Hoya ready to spend on acquisitions in 2005

Japan“s Hoya Corp. looks to spend up to JPY 120 billion (USD 1.1 billion) on two large acquisitions in 2005 to boost its electro-optics and eyeglasses businesses, said president Hiroshi Suzuki on 20 …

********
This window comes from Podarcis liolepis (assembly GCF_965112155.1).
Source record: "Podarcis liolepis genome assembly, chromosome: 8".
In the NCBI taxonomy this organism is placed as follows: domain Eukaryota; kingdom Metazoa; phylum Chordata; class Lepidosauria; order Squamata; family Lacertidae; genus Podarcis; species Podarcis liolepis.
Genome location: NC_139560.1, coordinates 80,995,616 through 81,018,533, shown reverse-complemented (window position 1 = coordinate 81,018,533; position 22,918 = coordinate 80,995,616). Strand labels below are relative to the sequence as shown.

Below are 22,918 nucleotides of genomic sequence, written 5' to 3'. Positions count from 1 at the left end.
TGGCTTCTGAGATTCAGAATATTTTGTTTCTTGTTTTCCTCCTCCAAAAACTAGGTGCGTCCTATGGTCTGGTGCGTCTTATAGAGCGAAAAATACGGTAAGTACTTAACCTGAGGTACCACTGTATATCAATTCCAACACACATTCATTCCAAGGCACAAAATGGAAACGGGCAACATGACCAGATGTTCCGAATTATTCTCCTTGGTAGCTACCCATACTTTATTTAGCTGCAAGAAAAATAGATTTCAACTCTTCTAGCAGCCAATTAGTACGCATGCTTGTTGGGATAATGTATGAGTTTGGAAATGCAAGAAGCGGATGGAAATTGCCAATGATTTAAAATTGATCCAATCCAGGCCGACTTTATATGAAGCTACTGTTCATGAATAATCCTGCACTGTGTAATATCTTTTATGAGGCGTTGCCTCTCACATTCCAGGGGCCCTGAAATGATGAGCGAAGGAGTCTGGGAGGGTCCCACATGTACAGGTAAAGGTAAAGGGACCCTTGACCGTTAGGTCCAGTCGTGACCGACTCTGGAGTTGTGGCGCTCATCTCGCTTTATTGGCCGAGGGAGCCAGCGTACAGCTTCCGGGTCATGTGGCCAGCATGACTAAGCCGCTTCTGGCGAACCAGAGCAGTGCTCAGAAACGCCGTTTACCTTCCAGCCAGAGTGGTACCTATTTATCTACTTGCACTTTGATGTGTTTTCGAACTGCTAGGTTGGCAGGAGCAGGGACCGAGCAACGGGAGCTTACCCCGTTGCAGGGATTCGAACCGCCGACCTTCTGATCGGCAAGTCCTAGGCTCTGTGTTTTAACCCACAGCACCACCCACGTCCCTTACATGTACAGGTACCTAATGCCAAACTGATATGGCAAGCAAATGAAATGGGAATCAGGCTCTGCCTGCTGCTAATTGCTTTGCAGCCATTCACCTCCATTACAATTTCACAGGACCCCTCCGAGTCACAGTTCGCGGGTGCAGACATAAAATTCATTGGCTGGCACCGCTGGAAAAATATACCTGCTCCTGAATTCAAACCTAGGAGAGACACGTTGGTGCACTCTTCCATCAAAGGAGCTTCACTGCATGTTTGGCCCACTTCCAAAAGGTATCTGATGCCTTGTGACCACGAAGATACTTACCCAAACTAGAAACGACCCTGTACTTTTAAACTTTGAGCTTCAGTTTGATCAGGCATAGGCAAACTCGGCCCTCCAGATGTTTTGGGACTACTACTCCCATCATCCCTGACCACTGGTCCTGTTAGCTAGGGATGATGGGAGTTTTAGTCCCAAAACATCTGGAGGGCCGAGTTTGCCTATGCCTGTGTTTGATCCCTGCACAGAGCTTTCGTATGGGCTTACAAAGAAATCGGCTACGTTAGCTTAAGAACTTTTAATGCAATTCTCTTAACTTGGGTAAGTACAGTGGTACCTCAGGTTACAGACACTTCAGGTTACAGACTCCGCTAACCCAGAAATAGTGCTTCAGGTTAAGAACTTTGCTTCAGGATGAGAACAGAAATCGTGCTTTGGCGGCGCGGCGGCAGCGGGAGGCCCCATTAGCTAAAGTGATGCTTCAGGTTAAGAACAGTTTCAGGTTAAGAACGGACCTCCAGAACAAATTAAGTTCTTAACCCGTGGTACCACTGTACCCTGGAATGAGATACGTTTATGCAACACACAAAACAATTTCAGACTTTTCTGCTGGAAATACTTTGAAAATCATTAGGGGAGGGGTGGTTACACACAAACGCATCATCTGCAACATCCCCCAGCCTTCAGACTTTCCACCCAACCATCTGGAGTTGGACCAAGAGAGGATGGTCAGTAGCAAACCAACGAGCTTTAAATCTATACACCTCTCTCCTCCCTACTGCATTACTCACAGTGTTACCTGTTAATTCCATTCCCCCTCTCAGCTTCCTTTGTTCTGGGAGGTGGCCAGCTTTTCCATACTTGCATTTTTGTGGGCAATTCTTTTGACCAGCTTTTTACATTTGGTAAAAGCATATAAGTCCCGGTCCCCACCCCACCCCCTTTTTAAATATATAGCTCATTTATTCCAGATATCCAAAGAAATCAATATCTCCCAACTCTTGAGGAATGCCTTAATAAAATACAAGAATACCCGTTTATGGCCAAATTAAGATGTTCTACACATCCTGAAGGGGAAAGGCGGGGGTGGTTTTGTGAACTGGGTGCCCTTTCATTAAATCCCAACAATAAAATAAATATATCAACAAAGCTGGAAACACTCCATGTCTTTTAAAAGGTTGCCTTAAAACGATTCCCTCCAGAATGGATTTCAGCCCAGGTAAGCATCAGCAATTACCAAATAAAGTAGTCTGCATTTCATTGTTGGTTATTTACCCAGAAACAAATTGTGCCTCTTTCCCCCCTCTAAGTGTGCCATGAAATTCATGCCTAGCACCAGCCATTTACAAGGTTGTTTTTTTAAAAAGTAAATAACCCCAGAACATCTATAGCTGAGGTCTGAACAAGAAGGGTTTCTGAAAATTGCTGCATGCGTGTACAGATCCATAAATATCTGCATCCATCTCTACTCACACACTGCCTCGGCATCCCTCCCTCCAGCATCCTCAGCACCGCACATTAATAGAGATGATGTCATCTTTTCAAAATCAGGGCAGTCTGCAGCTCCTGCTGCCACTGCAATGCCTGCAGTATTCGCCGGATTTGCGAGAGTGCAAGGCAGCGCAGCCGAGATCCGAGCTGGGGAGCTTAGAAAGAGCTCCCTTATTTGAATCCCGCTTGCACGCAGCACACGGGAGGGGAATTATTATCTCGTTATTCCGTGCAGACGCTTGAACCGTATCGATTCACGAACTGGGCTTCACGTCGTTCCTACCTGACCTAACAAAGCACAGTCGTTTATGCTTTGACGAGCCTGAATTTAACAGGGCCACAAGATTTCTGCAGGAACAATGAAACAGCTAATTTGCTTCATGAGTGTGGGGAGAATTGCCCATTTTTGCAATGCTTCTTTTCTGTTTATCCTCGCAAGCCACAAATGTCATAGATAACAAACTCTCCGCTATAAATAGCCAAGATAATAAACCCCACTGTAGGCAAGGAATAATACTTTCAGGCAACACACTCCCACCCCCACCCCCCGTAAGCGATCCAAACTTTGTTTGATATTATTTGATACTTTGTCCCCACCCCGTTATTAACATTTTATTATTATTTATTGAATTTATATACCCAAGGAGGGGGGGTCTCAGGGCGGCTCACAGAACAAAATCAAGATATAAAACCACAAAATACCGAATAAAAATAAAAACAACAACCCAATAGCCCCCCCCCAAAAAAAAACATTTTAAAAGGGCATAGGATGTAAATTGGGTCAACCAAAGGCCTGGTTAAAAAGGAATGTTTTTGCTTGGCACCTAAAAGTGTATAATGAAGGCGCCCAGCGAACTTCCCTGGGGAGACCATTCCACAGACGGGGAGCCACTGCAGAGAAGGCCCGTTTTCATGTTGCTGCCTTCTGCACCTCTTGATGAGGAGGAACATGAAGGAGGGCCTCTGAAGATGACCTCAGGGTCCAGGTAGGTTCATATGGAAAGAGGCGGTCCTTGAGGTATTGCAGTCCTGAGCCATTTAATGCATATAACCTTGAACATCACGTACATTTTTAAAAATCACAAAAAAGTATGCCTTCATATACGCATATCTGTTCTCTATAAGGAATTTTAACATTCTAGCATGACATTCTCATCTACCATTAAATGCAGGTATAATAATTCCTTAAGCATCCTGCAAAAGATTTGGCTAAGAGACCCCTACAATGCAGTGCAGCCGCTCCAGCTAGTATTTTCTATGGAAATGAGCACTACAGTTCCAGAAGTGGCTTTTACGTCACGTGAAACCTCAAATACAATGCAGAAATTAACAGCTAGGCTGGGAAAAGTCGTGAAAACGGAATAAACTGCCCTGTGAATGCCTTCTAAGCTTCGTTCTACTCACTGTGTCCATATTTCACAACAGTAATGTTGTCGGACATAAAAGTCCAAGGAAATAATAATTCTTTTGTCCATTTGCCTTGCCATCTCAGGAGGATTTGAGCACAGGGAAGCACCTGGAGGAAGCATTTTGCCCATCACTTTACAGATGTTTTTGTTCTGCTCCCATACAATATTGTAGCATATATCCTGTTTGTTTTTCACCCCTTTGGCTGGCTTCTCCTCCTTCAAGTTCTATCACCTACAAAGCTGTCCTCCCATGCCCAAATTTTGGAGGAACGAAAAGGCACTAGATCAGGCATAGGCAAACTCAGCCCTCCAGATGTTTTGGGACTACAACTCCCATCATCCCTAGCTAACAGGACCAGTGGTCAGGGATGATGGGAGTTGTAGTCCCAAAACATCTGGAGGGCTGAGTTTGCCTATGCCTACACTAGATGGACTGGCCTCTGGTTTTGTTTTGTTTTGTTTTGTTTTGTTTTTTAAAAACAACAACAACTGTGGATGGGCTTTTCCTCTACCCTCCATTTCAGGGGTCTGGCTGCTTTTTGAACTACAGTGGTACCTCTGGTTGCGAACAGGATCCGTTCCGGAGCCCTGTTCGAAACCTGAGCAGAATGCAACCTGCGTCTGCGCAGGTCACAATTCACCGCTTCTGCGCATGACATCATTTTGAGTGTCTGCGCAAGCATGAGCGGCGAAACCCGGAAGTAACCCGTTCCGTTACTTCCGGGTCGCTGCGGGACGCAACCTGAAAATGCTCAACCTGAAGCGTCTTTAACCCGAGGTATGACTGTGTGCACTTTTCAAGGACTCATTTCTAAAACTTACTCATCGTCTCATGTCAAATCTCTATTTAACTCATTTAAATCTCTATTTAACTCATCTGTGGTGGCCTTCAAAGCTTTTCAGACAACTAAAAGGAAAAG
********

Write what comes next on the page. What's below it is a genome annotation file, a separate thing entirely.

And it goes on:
Japan“s Hoya Corp. looks to spend up to JPY 120 billion (USD 1.1 billion) on two large acquisitions in 2005 to boost its electro-optics and eyeglasses businesses, said president Hiroshi Suzuki on 20 June 2005. Having accumulated USD 1 billion in cash reserves from strong earnings growth, the optical glass maker is actively seeking merger-and-acquisition opportunities, said Suzuki. “There are some deals that we wanted to do last year but haven“t been able to complete. I really want to do them this year,” Suzuki said at Hoya“s headquarters in Tokyo. “There is the possibility for deals in our eyeglasses business and also electro-optics,” he said. “They would likely be on the scale of JPY 50 to 60 billion each.” The electro-optics division accounts for the majority of Hoya“s profits and includes mask blanks and photomasks as well as substrates for glass memory disks used in hard disk drives. Hoya is also one of the world“s top makers of eyeglass lenses. In the electro-optics division, Hoya may consider buying a producer of magnetic materials for the glass memory disk substrates which it makes, said analysts. Magnetic materials makers include Showa Denko KK and Fuji Electric Holdings Co., while some hard-drive makers like Hitachi Ltd. handle the coating in-house. Suzuki also unveiled plans to invest JPY 2 billion to 3 billion to raise output for glass substrates by 10 to 15% by the end of October 2005 in order to meet strong demand for disks used in notebook PCs. Hoya said late 2005 that it planned to build a glass disk factory in Vietnam, aiming to bring it on line in December 2005. “Supply will probably get tight before we get the Vietnam plant up and running,” Suzuki said, predicting 25% annual sales growth for notebook PCs. “We plan to incrementally boost capacity at plants in Thailand and the Philippines.” In contrast to disks for use in notebooks, demand for one-inch disks was decreasing because of the launch of the Apple iPod Shuffle and other portable music players that use flash memory instead of hard drives, Suzuki said. Reflecting strong demand for glass disks and LCD photomasks, Hoya should be able to report double-digit sales growth in the current business year, following a jump of 13.5% to JPY 308.17 billion in the year ended 31 March 2005 Suzuki said. Analysts expect the company to post a 7% rise in revenues to JPY 329.5 billion, a figure Suzuki said was “conservative”. The company does not give official earnings estimates. Suzuki did not give a specific target for profit growth, saying only that Hoya“s operating profit margin should improve on the previous year when it fell about 4% to 24.6% because of heavy start-up costs for new plants. While posting a record profit for the full year ended 31 March 2005, Hoya“s operating profit fell 2% year-on-year in the January-March 4Q as sales of glass aspherical lenses used in digital cameras slumped. Suzuki said demand had started to recover and would probably strengthen through June or July 2005 when digital camera companies usually launch new products. Higher unit sales of lenses used in camera-equipped mobile phones were another positive, he said. “Demand for lenses hit bottom in February and is gradually improving,” Suzuki said. “But it is still relatively weak.”